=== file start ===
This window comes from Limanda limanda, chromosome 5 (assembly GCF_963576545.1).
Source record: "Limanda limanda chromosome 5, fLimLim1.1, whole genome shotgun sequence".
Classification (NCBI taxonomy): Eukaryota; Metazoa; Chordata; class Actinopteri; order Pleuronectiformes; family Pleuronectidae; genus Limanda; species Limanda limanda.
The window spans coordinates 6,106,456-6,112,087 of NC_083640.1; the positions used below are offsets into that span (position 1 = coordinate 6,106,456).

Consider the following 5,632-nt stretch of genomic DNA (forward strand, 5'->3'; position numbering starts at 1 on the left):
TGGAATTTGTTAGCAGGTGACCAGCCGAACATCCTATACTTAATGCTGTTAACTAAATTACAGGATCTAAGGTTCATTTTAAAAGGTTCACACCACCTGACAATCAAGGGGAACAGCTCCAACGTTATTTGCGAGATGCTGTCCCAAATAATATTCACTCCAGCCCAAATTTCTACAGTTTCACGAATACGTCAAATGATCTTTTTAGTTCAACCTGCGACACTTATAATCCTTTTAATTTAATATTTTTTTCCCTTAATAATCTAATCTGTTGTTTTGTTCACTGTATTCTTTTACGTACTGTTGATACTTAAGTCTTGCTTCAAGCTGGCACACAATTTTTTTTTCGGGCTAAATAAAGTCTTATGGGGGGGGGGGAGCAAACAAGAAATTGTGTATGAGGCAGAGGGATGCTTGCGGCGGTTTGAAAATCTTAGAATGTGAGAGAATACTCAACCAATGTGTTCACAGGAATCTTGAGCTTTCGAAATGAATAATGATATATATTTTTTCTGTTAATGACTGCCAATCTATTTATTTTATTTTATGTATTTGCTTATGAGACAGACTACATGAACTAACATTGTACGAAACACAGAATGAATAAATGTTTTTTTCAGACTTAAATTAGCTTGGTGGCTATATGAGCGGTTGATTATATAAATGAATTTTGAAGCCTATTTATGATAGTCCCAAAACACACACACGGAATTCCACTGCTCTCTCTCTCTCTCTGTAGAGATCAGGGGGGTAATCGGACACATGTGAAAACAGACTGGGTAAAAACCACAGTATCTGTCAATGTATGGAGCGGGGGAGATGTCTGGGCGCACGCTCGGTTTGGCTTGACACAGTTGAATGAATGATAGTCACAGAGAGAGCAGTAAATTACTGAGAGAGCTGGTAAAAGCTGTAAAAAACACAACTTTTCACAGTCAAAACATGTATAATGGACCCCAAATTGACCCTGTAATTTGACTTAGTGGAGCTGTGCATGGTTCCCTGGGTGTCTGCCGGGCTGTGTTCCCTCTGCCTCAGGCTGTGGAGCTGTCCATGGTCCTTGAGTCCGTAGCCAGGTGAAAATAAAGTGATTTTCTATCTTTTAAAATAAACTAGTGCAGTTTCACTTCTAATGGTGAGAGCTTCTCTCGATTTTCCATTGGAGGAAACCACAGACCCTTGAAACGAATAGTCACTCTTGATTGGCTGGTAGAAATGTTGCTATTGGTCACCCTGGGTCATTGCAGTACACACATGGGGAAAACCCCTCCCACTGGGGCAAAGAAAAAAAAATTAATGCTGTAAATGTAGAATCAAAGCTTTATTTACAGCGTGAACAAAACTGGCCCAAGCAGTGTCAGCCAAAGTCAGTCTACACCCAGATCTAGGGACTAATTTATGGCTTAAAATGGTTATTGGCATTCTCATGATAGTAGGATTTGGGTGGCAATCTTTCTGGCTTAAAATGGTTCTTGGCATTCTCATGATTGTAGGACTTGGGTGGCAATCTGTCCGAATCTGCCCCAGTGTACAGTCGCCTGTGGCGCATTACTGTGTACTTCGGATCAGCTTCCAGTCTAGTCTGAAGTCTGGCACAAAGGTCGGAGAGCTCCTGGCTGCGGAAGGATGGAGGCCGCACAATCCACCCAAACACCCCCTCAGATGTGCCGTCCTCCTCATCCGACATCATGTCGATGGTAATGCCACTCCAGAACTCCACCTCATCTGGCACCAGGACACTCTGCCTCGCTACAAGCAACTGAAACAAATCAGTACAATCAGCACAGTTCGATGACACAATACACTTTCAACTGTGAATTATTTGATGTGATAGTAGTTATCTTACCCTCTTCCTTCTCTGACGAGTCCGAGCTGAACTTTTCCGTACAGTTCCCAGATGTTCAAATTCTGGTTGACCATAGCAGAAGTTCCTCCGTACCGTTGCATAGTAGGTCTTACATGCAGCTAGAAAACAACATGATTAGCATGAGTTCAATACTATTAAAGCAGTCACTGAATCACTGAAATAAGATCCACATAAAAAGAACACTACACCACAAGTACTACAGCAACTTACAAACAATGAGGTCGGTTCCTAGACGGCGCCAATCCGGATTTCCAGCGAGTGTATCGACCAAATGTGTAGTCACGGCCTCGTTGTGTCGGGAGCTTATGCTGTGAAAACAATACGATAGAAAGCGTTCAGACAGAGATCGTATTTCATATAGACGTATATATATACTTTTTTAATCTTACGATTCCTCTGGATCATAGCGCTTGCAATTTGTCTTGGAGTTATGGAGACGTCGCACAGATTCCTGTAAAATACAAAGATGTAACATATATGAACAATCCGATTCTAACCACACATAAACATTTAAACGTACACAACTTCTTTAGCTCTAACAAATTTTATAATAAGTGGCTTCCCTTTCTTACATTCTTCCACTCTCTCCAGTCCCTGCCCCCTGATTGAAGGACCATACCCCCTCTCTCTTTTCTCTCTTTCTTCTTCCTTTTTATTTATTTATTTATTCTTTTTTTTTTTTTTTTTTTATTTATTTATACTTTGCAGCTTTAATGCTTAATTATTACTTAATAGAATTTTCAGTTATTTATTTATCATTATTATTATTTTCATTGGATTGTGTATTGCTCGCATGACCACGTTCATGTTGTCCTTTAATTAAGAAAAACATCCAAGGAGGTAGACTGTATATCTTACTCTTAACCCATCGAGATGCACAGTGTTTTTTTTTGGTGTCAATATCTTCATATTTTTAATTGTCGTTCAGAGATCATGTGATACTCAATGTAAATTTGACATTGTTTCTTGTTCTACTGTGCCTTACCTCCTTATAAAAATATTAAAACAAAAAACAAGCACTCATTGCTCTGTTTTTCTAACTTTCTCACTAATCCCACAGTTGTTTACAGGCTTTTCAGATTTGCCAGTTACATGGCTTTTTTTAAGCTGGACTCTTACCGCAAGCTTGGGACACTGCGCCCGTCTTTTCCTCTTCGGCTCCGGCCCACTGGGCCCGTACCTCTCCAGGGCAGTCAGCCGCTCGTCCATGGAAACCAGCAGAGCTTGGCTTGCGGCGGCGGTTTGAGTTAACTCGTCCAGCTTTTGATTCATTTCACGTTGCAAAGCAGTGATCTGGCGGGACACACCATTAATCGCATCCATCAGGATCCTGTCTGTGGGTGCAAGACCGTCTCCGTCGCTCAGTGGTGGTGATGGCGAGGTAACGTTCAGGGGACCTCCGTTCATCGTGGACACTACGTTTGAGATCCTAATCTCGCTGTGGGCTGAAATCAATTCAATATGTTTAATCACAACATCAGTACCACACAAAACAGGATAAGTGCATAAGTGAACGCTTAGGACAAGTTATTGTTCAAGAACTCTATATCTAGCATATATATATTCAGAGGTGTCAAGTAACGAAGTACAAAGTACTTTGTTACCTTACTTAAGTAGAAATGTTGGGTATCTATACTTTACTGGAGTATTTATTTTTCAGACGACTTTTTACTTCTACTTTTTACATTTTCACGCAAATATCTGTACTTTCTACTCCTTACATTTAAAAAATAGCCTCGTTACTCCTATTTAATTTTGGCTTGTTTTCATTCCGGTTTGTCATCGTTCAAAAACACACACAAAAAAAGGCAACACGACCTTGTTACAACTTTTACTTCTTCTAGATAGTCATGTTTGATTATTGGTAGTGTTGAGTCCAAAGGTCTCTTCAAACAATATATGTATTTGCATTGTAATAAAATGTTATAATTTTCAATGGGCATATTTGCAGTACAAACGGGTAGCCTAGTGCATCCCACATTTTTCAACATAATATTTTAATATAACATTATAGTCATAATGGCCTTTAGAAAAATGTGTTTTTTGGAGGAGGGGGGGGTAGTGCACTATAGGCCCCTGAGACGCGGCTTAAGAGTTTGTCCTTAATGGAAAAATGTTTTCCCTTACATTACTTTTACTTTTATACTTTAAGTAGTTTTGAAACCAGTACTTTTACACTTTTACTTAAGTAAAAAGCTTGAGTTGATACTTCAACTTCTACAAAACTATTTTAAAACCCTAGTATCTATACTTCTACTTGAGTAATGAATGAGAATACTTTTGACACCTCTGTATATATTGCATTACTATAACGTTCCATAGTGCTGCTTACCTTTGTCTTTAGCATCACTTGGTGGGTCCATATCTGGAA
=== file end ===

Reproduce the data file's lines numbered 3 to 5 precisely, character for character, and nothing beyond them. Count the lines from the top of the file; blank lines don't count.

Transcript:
Classification (NCBI taxonomy): Eukaryota; Metazoa; Chordata; class Actinopteri; order Pleuronectiformes; family Pleuronectidae; genus Limanda; species Limanda limanda.
The window spans coordinates 6,106,456-6,112,087 of NC_083640.1; the positions used below are offsets into that span (position 1 = coordinate 6,106,456).

Consider the following 5,632-nt stretch of genomic DNA (forward strand, 5'->3'; position numbering starts at 1 on the left):